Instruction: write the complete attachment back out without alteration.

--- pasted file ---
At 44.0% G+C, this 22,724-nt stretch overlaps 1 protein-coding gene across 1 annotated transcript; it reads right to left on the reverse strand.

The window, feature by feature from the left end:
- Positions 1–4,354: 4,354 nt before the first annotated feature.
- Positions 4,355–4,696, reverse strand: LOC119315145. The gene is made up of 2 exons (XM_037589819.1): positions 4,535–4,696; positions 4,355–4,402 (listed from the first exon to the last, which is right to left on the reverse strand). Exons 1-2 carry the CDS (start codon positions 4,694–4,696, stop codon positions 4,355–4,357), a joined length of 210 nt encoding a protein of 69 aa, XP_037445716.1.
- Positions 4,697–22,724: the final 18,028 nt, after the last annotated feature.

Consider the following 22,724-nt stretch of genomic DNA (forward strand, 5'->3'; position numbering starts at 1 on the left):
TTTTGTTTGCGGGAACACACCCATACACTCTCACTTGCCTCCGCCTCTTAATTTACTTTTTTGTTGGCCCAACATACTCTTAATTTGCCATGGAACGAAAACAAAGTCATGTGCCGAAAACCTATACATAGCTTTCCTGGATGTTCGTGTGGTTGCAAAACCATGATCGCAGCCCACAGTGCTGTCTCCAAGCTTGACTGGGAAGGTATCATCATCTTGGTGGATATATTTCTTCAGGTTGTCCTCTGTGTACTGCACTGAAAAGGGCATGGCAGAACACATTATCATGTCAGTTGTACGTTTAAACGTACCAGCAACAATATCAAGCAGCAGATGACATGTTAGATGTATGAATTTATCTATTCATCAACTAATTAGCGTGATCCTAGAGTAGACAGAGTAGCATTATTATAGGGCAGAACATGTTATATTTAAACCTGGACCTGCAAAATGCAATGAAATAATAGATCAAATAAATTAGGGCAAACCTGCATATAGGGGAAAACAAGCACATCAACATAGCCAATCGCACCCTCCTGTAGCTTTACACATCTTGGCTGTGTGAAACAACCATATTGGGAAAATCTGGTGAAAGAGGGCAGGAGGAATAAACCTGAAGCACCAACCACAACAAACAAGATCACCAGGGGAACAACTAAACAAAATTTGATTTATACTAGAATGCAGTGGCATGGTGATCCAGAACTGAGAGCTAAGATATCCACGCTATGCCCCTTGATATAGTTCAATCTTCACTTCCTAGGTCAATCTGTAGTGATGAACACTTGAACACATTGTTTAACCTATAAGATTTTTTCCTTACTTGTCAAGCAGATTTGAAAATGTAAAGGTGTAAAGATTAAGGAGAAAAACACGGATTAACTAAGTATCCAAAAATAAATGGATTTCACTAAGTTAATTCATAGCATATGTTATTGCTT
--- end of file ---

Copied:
At 44.0% G+C, this 22,724-nt stretch overlaps 1 protein-coding gene across 1 annotated transcript; it reads right to left on the reverse strand.

The window, feature by feature from the left end:
- Positions 1–4,354: 4,354 nt before the first annotated feature.
- Positions 4,355–4,696, reverse strand: LOC119315145. The gene is made up of 2 exons (XM_037589819.1): positions 4,535–4,696; positions 4,355–4,402 (listed from the first exon to the last, which is right to left on the reverse strand). Exons 1-2 carry the CDS (start codon positions 4,694–4,696, stop codon positions 4,355–4,357), a joined length of 210 nt encoding a protein of 69 aa, XP_037445716.1.
- Positions 4,697–22,724: the final 18,028 nt, after the last annotated feature.

Consider the following 22,724-nt stretch of genomic DNA (forward strand, 5'->3'; position numbering starts at 1 on the left):
TTTTGTTTGCGGGAACACACCCATACACTCTCACTTGCCTCCGCCTCTTAATTTACTTTTTTGTTGGCCCAACATACTCTTAATTTGCCATGGAACGAAAACAAAGTCATGTGCCGAAAACCTATACATAGCTTTCCTGGATGTTCGTGTGGTTGCAAAACCATGATCGCAGCCCACAGTGCTGTCTCCAAGCTTGACTGGGAAGGTATCATCATCTTGGTGGATATATTTCTTCAGGTTGTCCTCTGTGTACTGCACTGAAAAGGGCATGGCAGAACACATTATCATGTCAGTTGTACGTTTAAACGTACCAGCAACAATATCAAGCAGCAGATGACATGTTAGATGTATGAATTTATCTATTCATCAACTAATTAGCGTGATCCTAGAGTAGACAGAGTAGCATTATTATAGGGCAGAACATGTTATATTTAAACCTGGACCTGCAAAATGCAATGAAATAATAGATCAAATAAATTAGGGCAAACCTGCATATAGGGGAAAACAAGCACATCAACATAGCCAATCGCACCCTCCTGTAGCTTTACACATCTTGGCTGTGTGAAACAACCATATTGGGAAAATCTGGTGAAAGAGGGCAGGAGGAATAAACCTGAAGCACCAACCACAACAAACAAGATCACCAGGGGAACAACTAAACAAAATTTGATTTATACTAGAATGCAGTGGCATGGTGATCCAGAACTGAGAGCTAAGATATCCACGCTATGCCCCTTGATATAGTTCAATCTTCACTTCCTAGGTCAATCTGTAGTGATGAACACTTGAACACATTGTTTAACCTATAAGATTTTTTCCTTACTTGTCAAGCAGATTTGAAAATGTAAAGGTGTAAAGATTAAGGAGAAAAACACGGATTAACTAAGTATCCAAAAATAAATGGATTTCACTAAGTTAATTCATAGCATATGTTATTGCTT